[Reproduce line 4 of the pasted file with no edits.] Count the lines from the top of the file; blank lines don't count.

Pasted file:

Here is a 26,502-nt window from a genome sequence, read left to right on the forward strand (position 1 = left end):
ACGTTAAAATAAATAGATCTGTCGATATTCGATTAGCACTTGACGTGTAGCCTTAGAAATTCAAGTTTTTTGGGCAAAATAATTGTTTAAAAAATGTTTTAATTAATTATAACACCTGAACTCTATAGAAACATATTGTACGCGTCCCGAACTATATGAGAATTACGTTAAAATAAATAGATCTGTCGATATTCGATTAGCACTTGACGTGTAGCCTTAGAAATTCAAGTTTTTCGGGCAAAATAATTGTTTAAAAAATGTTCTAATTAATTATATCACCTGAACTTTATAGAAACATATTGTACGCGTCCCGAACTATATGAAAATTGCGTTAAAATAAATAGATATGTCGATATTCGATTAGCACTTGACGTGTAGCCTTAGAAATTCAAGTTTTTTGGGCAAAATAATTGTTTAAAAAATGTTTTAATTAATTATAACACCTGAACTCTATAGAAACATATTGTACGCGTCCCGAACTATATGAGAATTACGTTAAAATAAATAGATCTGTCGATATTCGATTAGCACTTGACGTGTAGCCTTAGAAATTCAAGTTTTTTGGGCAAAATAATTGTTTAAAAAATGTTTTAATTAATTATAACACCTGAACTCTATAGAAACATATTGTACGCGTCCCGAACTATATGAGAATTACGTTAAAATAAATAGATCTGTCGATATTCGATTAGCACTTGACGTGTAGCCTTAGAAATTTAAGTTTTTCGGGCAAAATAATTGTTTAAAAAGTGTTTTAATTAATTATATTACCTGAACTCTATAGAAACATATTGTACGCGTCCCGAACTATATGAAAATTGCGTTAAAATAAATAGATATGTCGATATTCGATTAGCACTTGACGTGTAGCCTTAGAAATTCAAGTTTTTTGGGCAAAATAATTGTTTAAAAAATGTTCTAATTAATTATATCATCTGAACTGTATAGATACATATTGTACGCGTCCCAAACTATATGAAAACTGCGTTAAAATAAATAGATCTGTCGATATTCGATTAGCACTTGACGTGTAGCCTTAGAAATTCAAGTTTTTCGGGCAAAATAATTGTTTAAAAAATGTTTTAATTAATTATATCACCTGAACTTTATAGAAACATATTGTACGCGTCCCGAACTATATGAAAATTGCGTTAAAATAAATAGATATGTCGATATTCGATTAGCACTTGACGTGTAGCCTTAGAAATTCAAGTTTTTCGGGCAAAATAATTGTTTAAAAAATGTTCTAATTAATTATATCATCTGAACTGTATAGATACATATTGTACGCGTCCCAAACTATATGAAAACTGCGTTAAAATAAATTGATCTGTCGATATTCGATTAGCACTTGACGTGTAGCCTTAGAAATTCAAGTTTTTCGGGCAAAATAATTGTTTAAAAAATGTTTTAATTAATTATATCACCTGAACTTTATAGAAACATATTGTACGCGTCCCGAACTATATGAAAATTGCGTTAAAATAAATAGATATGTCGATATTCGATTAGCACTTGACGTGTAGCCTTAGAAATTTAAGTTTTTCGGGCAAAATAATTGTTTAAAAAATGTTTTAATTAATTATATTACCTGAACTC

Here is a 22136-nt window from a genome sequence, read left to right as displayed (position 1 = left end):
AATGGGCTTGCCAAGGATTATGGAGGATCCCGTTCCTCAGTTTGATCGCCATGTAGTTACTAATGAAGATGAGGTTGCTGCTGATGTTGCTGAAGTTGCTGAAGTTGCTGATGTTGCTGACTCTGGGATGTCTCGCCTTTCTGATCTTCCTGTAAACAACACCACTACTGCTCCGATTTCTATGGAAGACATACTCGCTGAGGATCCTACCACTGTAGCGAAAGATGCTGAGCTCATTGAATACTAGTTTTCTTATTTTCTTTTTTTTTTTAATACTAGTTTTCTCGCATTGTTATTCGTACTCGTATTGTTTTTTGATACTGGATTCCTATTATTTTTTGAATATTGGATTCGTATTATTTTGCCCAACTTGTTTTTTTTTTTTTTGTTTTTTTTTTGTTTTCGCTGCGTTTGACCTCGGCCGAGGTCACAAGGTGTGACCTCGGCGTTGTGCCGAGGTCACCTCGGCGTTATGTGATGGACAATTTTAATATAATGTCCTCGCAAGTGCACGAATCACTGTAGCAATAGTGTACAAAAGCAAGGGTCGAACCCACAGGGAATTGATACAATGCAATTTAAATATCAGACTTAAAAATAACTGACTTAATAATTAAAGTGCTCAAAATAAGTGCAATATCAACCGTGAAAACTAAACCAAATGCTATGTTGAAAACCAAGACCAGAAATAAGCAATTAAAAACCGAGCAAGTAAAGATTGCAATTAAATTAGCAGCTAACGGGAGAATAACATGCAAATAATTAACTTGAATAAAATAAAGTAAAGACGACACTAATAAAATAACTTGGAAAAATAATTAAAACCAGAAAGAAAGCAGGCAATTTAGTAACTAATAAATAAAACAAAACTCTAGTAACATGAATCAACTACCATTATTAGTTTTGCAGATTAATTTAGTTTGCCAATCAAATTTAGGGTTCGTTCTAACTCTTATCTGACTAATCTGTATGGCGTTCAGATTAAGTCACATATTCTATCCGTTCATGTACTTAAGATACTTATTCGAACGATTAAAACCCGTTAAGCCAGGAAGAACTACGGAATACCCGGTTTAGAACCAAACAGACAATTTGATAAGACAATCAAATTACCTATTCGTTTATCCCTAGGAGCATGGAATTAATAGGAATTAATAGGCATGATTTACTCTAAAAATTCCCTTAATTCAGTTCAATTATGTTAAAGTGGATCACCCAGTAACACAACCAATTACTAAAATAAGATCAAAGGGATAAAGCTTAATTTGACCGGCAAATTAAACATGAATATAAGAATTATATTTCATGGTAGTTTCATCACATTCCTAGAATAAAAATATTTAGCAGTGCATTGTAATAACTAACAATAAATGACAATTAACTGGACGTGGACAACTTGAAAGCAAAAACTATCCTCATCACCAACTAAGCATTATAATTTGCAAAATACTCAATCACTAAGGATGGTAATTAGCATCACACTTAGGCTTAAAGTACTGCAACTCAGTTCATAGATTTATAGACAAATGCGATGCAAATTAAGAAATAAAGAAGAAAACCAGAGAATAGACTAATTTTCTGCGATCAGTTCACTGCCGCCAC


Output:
AATGGGCTTGCCAAGGATTATGGAGGATCCCGTTCCTCAGTTTGATCGCCATGTAGTTACTAATGAAGATGAGGTTGCTGCTGATGTTGCTGAAGTTGCTGAAGTTGCTGATGTTGCTGACTCTGGGATGTCTCGCCTTTCTGATCTTCCTGTAAACAACACCACTACTGCTCCGATTTCTATGGAAGACATACTCGCTGAGGATCCTACCACTGTAGCGAAAGATGCTGAGCTCATTGAATACTAGTTTTCTTATTTTCTTTTTTTTTTTAATACTAGTTTTCTCGCATTGTTATTCGTACTCGTATTGTTTTTTGATACTGGATTCCTATTATTTTTTGAATATTGGATTCGTATTATTTTGCCCAACTTGTTTTTTTTTTTTTTGTTTTTTTTTTGTTTTCGCTGCGTTTGACCTCGGCCGAGGTCACAAGGTGTGACCTCGGCGTTGTGCCGAGGTCACCTCGGCGTTATGTGATGGACAATTTTAATATAATGTCCTCGCAAGTGCACGAATCACTGTAGCAATAGTGTACAAAAGCAAGGGTCGAACCCACAGGGAATTGATACAATGCAATTTAAATATCAGACTTAAAAATAACTGACTTAATAATTAAAGTGCTCAAAATAAGTGCAATATCAACCGTGAAAACTAAACCAAATGCTATGTTGAAAACCAAGACCAGAAATAAGCAATTAAAAACCGAGCAAGTAAAGATTGCAATTAAATTAGCAGCTAACGGGAGAATAACATGCAAATAATTAACTTGAATAAAATAAAGTAAAGACGACACTAATAAAATAACTTGGAAAAATAATTAAAACCAGAAAGAAAGCAGGCAATTTAGTAACTAATAAATAAAACAAAACTCTAGTAACATGAATCAACTACCATTATTAGTTTTGCAGATTAATTTAGTTTGCCAATCAAATTTAGGGTTCGTTCTAACTCTTATCTGACTAATCTGTATGGCGTTCAGATTAAGTCACATATTCTATCCGTTCATGTACTTAAGATACTTATTCGAACGATTAAAACCCGTTAAGCCAGGAAGAACTACGGAATACCCGGTTTAGAACCAAACAGACAATTTGATAAGACAATCAAATTACCTATTCGTTTATCCCTAGGAGCATGGAATTAATAGGAATTAATAGGCATGATTTACTCTAAAAATTCCCTTAATTCAGTTCAATTATGTTAAAGTGGATCACCCAGTAACACAACCAATTACTAAAATAAGATCAAAGGGATAAAGCTTAATTTGACCGGCAAATTAAACATGAATATAAGAATTATATTTCATGGTAGTTTCATCACATTCCTAGAATAAAAATATTTAGCAGTGCATTGTAATAACTAACAATAAATGACAATTAACTGGACGTGGACAACTTGAAAGCAAAAACTATCCTCATCACCAACTAAGCATTATAATTTGCAAAATACTCAATCACTAAGGATGGTAATTAGCATCACACTTAGGCTTAAAGTACTGCAACTCAGTTCATAGATTTATAGACAAATGCGATGCAAATTAAGAAATAAAGAAGAAAACCAGAGAATAGACTAATTTTCTGCGATCAGTTCACTGCCGCCAC